Caregiving Blog

Rare disease families front and center in upcoming caregiving study

PR Web (National Alliance for Caregiving) | August 31, 2017

“To study the impact of rare disease on family caregivers, the National Alliance for Caregiving, in partnership with rare disease patient advocacy organization, Global Genes, is launching a “first-of-its-kind” national snapshot of rare disease caregivers. This fall, the two groups plan to release a national survey aimed at collecting feedback from over 1,000 family caregivers of children and adults with rare diseases.” 


Dementia dramatically increases family expenses

Reuters | August 25, 2017

“The average lifetime cost of care after a diagnosis of dementia in the U.S. is about $322,000, and families pay about 70% of that, new research suggests. The cost of care is $185,000 higher for someone with dementia than for someone without it, the study authors wrote in the Journal of the American Geriatrics Society, online August 17.”

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How HIPAA regulations can encourage caregiver, family engagement

Patient EngagementHIT | August 28, 2017

“Being a patient does not have to be a solo experience. Many patients benefit from caregiver and family engagement – and many providers encourage collaborative decision-making. While HIPAA regulations exist to secure the rights of patients to keep their health information private, the law can also enable approved personal representatives to help individuals receive the best possible care.”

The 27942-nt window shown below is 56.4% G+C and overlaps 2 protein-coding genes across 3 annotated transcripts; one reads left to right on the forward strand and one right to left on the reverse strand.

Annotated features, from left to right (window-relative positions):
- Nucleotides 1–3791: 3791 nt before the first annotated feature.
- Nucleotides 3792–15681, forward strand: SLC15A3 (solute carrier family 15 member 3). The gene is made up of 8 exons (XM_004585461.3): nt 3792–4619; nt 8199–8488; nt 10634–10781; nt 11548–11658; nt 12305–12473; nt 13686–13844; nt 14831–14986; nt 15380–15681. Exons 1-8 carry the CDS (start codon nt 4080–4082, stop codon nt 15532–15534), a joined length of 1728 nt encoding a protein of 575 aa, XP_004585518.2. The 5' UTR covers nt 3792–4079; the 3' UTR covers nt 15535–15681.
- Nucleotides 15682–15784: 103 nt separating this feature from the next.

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Robo-caregiving & why you might delegate your loved ones to a robot

Big Think | August 28, 2017

“Robotics is already changing how we live, shop, invest, travel, and soon, robo-caregivers will transform how we provide care. Advances in artificial intelligence will deliver extraordinarily innovative services in support of our loved ones. However, the use of robots to care for our children, elderly and disabled will also give rise to some very human questions.” 

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Burdens of spousal caregiving alleviated by appreciation, study finds

Science Daily | August 28, 2017

“When discussing spousal care, the draining demands of caregiving and the uplifting effects of helping stand in apparent contrast to one another. But recent research shows that the time caregivers spend actively helping a loved one can improve the caregiver’s sense of well-being — and now, Poulin, an expert in empathy, human generosity and stress, is part of a research team that has published a study exploring why that’s the case.”

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